Censer Support, Ceramic, Maya

Censer Support

mid-7th–9th century
Mexico, Mesoamerica
H. 21 1/4 x W. 11 3/8 x D. 13 3/4 in. (54 x 28.9 x 34.9 cm)
Credit Line:
The Michael C. Rockefeller Memorial Collection, Gift of Mr. and Mrs. Raymond Wielgus, 1963
Accession Number:
Not on view
This hand-modeled flanged ceramic cylinder would have supported a bowl for the burning of incense for ritual purposes. A high-relief standing figure with a looped motif between his eyes, which is thought to relate to the Maya god of the sun, is depicted on the front. The figure is flanked by two smaller staff-bearing, animal-masked figures shown in profile. All three figures are positioned atop the carapace of a turtle out of the front of which emerges a human head, probably a representation of a Maya underworld deity. Turtle shells were regarded as metaphors for the earth, their openings viewed as analogous to those of caves. The combination of sun and underworld references suggests a cosmogram of the supernatural realm.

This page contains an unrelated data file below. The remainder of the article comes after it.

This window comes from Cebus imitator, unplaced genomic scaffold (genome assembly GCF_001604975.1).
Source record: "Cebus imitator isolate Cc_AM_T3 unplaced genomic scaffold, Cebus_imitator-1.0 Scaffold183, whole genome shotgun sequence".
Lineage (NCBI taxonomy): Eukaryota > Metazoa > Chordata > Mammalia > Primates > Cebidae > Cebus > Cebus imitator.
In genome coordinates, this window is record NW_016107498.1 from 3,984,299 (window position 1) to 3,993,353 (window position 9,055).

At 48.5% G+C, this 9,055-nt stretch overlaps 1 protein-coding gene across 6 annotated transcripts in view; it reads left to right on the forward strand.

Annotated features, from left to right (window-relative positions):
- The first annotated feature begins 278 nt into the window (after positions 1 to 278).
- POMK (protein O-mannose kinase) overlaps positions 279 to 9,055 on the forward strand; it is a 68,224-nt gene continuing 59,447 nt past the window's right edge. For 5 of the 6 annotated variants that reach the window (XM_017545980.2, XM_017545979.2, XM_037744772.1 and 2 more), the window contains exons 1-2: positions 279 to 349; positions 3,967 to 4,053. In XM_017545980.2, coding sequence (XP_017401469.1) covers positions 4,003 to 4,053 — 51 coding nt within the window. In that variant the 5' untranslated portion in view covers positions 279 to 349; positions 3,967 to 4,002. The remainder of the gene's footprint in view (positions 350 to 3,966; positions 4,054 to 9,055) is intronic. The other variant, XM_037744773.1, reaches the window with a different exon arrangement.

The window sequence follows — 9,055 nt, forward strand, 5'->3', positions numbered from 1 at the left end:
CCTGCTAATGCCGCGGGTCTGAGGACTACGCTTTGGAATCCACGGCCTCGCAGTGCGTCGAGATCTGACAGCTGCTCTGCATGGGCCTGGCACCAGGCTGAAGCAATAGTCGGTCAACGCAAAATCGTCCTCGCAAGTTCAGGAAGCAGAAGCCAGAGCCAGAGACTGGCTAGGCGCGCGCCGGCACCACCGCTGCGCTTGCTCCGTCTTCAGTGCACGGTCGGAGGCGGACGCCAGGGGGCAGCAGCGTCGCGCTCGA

Raymond and Laura Wielgus, Chicago, 1959–1963; The Museum of Primitive Art, New York, 1963–1978

The Metropolitan Museum of Art. Art of Oceania, Africa, and the Americas from the Museum of Primitive Art. New York: The Metropolitan Museum of Art, 1969, no. 624.